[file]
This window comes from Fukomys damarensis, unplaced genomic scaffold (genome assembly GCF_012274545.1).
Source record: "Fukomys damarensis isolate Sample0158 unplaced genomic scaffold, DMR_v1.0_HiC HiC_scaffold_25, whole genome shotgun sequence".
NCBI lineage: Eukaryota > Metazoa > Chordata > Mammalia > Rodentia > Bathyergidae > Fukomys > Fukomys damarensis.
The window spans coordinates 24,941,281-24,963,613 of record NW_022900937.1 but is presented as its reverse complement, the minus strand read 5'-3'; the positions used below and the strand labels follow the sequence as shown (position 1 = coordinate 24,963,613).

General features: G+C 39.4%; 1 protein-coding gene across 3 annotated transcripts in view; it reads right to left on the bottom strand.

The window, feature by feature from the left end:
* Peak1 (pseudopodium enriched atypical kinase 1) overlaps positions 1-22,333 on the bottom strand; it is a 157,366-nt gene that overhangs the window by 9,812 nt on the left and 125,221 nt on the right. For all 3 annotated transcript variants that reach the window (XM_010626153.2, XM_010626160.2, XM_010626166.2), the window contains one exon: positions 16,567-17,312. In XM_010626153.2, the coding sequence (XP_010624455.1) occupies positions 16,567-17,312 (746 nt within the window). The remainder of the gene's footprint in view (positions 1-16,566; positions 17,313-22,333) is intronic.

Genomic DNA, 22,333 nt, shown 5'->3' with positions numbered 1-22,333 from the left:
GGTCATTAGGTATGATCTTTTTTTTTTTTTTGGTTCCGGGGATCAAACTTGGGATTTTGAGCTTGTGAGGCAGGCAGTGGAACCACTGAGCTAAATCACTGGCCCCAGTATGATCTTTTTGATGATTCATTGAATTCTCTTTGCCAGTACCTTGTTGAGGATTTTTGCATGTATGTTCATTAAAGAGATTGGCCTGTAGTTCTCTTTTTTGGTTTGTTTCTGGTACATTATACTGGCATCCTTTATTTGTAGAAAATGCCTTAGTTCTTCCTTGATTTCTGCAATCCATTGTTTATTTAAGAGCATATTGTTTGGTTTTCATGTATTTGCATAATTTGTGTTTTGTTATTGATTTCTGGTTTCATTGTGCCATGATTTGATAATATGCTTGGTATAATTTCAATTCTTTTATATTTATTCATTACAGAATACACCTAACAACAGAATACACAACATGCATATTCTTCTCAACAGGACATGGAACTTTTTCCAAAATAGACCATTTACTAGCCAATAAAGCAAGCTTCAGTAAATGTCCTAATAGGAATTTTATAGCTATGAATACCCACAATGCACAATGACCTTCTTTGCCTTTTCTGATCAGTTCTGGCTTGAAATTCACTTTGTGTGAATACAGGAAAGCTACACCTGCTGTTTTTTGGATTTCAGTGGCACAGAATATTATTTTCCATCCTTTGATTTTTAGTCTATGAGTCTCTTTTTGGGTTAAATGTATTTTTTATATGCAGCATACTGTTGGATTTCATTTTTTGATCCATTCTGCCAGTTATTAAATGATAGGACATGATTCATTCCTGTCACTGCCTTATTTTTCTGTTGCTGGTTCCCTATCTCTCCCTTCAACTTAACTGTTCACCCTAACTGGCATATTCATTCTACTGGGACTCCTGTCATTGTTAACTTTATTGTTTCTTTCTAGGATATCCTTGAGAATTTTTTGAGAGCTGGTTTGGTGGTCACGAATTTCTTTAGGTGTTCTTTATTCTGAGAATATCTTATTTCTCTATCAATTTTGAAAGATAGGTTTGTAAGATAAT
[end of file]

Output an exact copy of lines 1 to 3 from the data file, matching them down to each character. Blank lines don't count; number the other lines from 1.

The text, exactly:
This window comes from Fukomys damarensis, unplaced genomic scaffold (genome assembly GCF_012274545.1).
Source record: "Fukomys damarensis isolate Sample0158 unplaced genomic scaffold, DMR_v1.0_HiC HiC_scaffold_25, whole genome shotgun sequence".
NCBI lineage: Eukaryota > Metazoa > Chordata > Mammalia > Rodentia > Bathyergidae > Fukomys > Fukomys damarensis.